Deaffest Co-Founders Marilyn Willrich and Nikki Stratton recently interviewed the Mayor and Mayoress of Wolverhampton, Barry and Margaret Findley – both whom will be presenting one of the awards at the 6th Film & TV Awards Gala.

Barry is the 158th Mayor of Wolverhampton, and was elected on 18th May 2016 for the 2016-2017 municipal year. Barry and Margaret have lived in Wolverhampton all their lives. Barry has worked for more than 27 years in the rail industry and has served for the City of Wolverhampton Council for 24 years representing firstly Fallings Park and latterly Tettenhall Regis, whereas Margaret has worked for more than 30 years for Boots and has served as a councillor for 8 years, representing Fallings Park and also Heath Town.

A warm welcome to Barry and Margaret!

Marilyn: Have you ever met a deaf person before?

Mayoress: I used to work at Boots the chemist. So I used to have lots of deaf customers.

Marilyn: I was probably one of them!


Mayor: I attended Deaffest about 8 years ago.

Nikki: You became the 158th Mayor and Mayoress in May 2016 so can you tell us what work you’ve been doing for the Wolverhampton community since then?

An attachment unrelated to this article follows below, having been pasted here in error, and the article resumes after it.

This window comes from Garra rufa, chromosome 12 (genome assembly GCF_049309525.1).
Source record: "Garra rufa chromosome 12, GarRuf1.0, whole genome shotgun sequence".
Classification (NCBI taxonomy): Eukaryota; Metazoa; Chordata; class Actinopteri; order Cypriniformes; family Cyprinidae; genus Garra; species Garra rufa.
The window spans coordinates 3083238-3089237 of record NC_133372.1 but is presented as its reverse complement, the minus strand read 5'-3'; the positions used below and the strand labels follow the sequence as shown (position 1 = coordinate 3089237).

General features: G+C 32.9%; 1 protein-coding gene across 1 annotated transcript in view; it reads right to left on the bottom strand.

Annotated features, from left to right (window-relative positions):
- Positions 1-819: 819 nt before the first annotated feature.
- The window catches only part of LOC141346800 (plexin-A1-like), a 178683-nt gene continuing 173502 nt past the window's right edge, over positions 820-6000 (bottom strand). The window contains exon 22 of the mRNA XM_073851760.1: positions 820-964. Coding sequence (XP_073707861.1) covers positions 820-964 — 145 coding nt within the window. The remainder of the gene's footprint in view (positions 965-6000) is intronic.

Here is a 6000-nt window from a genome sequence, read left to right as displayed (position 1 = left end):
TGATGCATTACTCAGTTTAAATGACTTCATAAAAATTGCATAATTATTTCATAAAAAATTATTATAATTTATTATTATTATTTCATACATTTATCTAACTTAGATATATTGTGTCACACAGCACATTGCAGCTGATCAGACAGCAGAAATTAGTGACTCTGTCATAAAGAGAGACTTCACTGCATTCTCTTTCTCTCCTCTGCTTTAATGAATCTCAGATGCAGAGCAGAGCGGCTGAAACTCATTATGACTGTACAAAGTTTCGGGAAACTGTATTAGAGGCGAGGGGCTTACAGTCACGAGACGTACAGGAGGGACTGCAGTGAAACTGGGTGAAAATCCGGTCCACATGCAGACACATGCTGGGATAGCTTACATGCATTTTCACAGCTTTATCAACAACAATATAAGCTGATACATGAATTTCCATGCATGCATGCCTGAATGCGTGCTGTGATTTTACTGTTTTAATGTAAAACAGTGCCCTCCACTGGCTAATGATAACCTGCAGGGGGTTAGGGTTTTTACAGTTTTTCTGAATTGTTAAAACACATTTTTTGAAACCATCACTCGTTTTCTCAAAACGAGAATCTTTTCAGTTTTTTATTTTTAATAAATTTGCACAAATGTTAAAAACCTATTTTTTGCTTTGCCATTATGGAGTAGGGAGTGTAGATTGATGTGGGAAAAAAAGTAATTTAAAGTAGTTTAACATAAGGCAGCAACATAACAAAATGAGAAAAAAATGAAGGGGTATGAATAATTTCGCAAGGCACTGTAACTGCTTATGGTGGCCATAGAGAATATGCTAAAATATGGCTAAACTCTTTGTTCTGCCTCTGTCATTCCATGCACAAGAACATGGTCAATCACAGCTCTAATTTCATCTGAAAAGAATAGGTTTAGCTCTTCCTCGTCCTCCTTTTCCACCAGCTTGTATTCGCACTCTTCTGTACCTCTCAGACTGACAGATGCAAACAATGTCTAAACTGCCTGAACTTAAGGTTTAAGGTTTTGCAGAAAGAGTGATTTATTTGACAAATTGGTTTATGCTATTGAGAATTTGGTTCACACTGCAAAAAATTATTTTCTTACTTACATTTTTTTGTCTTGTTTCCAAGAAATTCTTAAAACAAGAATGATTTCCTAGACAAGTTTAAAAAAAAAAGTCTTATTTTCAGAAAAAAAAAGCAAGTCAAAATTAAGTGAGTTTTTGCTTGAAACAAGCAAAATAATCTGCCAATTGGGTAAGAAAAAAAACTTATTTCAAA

Mayor: We’ve done around 440 different events in that time.

Nikki: Wow you’ve been busy then!


Mayor: And I could keep you here all week talking about them as well! There have been so many nice things we’ve been able to do. In terms of big events we’ve supported the University of Wolverhampton and attended many of their events where we’ve had someone signing. In the community we had a big celebration in 2016, as it’s been 150 years since Queen Victoria came to the city and unveiled the Man on the Horse in Queen’s Square. So, in November we had a big celebration and there were 2 parts to it. One, the Duke of Gloucester came and re-dedicated the statue to the city. Then a week later, the day of the 150th anniversary which was a Wednesday at 1.50pm (to mark the 150th), we had the Freedom Units of the city marching, bands playing, there was a re-enactment by the Central Youth Theatre of Queen Victoria and the unveiling. Then I did a toast to the city to celebrate the 150th anniversary. So, all the people were able to do a ‘cheers’ to Wolverhampton and that was a special day for us because of what it commemorated.